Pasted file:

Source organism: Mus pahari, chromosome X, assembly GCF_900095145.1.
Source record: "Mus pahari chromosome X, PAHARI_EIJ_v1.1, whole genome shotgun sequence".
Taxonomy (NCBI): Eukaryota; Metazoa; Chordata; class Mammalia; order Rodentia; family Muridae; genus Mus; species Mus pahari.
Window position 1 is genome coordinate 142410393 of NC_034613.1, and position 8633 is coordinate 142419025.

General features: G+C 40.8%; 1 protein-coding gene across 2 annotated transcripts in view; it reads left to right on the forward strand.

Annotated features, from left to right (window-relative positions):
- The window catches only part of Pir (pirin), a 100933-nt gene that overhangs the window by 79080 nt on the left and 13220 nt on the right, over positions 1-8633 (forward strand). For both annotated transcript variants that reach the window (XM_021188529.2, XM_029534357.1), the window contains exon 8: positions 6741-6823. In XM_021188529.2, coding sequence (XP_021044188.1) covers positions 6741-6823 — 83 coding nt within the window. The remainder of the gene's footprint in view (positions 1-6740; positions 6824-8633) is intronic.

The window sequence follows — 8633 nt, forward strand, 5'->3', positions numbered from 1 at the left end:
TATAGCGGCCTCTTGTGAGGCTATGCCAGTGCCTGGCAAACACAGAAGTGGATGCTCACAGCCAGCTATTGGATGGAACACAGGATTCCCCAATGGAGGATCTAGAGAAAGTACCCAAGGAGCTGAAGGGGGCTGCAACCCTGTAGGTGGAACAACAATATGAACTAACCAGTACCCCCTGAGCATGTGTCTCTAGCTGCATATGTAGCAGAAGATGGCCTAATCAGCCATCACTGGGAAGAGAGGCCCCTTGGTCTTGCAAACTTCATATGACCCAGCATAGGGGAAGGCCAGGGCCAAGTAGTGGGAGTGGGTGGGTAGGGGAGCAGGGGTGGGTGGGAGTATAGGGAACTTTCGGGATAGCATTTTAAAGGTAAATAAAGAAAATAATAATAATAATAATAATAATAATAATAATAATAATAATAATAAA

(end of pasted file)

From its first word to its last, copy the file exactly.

Source organism: Mus pahari, chromosome X, assembly GCF_900095145.1.
Source record: "Mus pahari chromosome X, PAHARI_EIJ_v1.1, whole genome shotgun sequence".
Taxonomy (NCBI): Eukaryota; Metazoa; Chordata; class Mammalia; order Rodentia; family Muridae; genus Mus; species Mus pahari.
Window position 1 is genome coordinate 142410393 of NC_034613.1, and position 8633 is coordinate 142419025.

General features: G+C 40.8%; 1 protein-coding gene across 2 annotated transcripts in view; it reads left to right on the forward strand.

Annotated features, from left to right (window-relative positions):
- The window catches only part of Pir (pirin), a 100933-nt gene that overhangs the window by 79080 nt on the left and 13220 nt on the right, over positions 1-8633 (forward strand). For both annotated transcript variants that reach the window (XM_021188529.2, XM_029534357.1), the window contains exon 8: positions 6741-6823. In XM_021188529.2, coding sequence (XP_021044188.1) covers positions 6741-6823 — 83 coding nt within the window. The remainder of the gene's footprint in view (positions 1-6740; positions 6824-8633) is intronic.

The window sequence follows — 8633 nt, forward strand, 5'->3', positions numbered from 1 at the left end:
TATAGCGGCCTCTTGTGAGGCTATGCCAGTGCCTGGCAAACACAGAAGTGGATGCTCACAGCCAGCTATTGGATGGAACACAGGATTCCCCAATGGAGGATCTAGAGAAAGTACCCAAGGAGCTGAAGGGGGCTGCAACCCTGTAGGTGGAACAACAATATGAACTAACCAGTACCCCCTGAGCATGTGTCTCTAGCTGCATATGTAGCAGAAGATGGCCTAATCAGCCATCACTGGGAAGAGAGGCCCCTTGGTCTTGCAAACTTCATATGACCCAGCATAGGGGAAGGCCAGGGCCAAGTAGTGGGAGTGGGTGGGTAGGGGAGCAGGGGTGGGTGGGAGTATAGGGAACTTTCGGGATAGCATTTTAAAGGTAAATAAAGAAAATAATAATAATAATAATAATAATAATAATAATAATAATAATAATAAA